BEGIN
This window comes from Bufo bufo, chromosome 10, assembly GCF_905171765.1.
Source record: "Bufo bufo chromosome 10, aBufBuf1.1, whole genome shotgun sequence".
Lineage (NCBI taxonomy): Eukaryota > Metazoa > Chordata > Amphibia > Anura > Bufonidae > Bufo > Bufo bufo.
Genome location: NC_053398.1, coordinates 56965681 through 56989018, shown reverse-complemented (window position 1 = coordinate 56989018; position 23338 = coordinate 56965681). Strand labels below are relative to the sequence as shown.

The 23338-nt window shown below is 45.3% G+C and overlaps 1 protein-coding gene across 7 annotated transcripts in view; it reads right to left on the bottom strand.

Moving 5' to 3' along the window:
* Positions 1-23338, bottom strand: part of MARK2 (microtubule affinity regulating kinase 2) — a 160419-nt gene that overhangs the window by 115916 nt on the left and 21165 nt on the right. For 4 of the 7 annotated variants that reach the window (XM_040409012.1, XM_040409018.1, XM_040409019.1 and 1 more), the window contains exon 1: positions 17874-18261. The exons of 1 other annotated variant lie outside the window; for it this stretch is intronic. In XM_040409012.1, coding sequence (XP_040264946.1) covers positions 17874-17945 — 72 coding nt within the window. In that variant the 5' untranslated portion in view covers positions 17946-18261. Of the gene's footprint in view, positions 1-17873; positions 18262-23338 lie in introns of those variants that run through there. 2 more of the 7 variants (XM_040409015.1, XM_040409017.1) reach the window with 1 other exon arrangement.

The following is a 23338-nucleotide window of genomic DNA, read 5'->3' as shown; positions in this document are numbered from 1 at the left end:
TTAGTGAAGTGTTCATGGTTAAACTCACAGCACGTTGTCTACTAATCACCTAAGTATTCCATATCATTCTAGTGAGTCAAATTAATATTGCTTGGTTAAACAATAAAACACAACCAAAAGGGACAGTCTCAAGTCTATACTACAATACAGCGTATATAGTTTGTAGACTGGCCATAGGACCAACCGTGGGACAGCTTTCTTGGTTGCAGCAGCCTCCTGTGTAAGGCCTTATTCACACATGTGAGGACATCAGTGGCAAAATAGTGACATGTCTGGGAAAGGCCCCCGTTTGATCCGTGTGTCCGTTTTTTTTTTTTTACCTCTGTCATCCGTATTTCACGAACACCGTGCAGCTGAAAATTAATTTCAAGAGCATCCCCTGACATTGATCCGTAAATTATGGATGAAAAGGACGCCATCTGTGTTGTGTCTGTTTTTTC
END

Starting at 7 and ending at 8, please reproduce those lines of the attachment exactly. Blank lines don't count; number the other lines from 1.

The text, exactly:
* Positions 1-23338, bottom strand: part of MARK2 (microtubule affinity regulating kinase 2) — a 160419-nt gene that overhangs the window by 115916 nt on the left and 21165 nt on the right. For 4 of the 7 annotated variants that reach the window (XM_040409012.1, XM_040409018.1, XM_040409019.1 and 1 more), the window contains exon 1: positions 17874-18261. The exons of 1 other annotated variant lie outside the window; for it this stretch is intronic. In XM_040409012.1, coding sequence (XP_040264946.1) covers positions 17874-17945 — 72 coding nt within the window. In that variant the 5' untranslated portion in view covers positions 17946-18261. Of the gene's footprint in view, positions 1-17873; positions 18262-23338 lie in introns of those variants that run through there. 2 more of the 7 variants (XM_040409015.1, XM_040409017.1) reach the window with 1 other exon arrangement.

The following is a 23338-nucleotide window of genomic DNA, read 5'->3' as shown; positions in this document are numbered from 1 at the left end: